When Republicans suffered a disastrous beating in November's election, it would have been fair to assume that things could not get worse for them: the-most-liberal-Senator was to be president, Nancy-Pelosi-from-San-Francisco was going to lead a massive Democratic majority in the House, and assorted socialists were going to run things. That was bad, yes, but this week, just like the stock market (funny how that goes), Republicans hit yet a new low. In recent days, Republican leaders were called cheesy, off-putting, disastrous, untrustworthy, and inconsequential, not by Democrats, but by their party's own members, from high-profile commentators to Governors.
The highlight of the GOP week was, of course, Governor Bobby Jindal's response to Barack Obama's Congressional address. The best that can be said for Jindal's performance is that it channeled Kenneth the Page from 30 Rock, presumably not the objective, even for someone who willingly changed his name to "Bobby." But the past seven days have offered so many moments of breathtaking inanity by the GOP that our head spins at trying to organize them cohesively. With the country on the verge of being swallowed up in its entirety by the spiraling economy, Republicans obsessed over Obama's citizenship, gay people, pregnant women with HIV, helicopters, primary challenges to their own Senators from porn stars and Christian fundamentalists, registration forms, hopeless recounts, and assorted variations on the 1981 theme of "Government Is The Problem."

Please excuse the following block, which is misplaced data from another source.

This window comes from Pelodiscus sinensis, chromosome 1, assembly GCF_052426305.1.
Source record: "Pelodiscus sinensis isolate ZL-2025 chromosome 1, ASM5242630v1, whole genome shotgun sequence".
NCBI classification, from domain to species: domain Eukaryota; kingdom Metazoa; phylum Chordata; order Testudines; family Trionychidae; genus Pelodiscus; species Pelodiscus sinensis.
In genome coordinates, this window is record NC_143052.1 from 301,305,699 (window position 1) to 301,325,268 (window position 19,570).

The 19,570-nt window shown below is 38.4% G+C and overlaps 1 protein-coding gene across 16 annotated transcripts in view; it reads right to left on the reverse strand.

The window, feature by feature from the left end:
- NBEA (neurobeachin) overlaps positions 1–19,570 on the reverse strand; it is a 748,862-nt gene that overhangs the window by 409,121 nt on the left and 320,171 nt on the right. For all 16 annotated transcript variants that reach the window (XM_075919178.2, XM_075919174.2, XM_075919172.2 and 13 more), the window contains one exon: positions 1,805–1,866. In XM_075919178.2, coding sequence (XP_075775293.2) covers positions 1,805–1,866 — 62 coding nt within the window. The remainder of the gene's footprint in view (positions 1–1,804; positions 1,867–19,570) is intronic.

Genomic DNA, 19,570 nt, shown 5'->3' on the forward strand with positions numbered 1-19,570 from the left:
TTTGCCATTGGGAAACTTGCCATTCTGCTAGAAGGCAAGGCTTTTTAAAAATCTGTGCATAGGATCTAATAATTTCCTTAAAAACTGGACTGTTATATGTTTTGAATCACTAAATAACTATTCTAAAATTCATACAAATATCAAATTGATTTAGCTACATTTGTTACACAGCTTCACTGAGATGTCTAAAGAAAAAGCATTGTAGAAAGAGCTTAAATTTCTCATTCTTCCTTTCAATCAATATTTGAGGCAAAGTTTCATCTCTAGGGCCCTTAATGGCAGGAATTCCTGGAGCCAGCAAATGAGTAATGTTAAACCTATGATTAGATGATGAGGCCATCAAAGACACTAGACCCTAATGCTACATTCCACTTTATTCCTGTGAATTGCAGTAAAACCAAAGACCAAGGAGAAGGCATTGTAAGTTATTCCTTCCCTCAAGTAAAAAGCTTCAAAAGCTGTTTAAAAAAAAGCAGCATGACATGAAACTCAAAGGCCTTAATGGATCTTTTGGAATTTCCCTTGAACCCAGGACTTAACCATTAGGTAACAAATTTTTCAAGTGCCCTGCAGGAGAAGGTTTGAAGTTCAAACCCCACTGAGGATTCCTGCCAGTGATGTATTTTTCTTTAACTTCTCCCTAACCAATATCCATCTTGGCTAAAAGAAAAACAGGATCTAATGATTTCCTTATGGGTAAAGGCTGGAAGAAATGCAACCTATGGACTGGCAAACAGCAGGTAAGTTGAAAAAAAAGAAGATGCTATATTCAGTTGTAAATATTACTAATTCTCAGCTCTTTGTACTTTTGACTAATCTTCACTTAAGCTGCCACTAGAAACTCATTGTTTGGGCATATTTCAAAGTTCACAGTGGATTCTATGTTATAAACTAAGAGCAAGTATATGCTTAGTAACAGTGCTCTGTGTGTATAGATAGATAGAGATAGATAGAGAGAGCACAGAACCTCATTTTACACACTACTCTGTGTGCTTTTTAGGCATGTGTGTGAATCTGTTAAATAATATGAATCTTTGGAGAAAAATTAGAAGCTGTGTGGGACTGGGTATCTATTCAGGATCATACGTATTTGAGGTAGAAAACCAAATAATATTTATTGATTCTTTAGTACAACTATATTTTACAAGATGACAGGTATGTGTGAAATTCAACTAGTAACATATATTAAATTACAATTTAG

Of course the author doesn't live in Texas, so he doesn't know that our Deep-In-The-Hearta conservatives out-goof their national counterparts every single time:
Rep. Ron Paul vehemently denounced the $410 billion catch-all spending bill approved last week by the House of Representatives.
But although the libertarian-leaning Republican from Lake Jackson cast a vote against the massive spending measure, his fingerprints were on some of the earmarks that helped inflate its cost.
Paul played a role in obtaining 22 earmarks worth $96.1 million, which led the Houston congressional delegation, according to a Houston Chronicle analysis of more than 8,500 congressionally mandated projects inserted into the bill. His earmarks included repair projects to the Galveston Seawall damaged by Hurricane Ike and the Gulf Intracoastal Waterway.
Following Paul was Rep. John Culberson, R-Houston, who got earmarks worth $63.6 million. But it was a bipartisan spending spree. Just behind the GOP duo were Houston Democrats Al Green with $50.1 million in pet projects and Sheila Jackson Lee with $37.6 million.
Earmarks, said Rep. Ted Poe, R-Humble, “allow lawmakers to have a say in how taxpayer dollars (are) spent.” His nine earmarks included $712,500 to mitigate airport noise at George Bush Intercontinental Airport.
They all voted against the stimulus bill, then rushed to the front of the trough to gobble up the largest portions of it. You canNOT make up hypocrisy this rank.
And we haven't even mentioned Kay Bailout vs. Governor Goodhair or the Texas Lege yet, have we?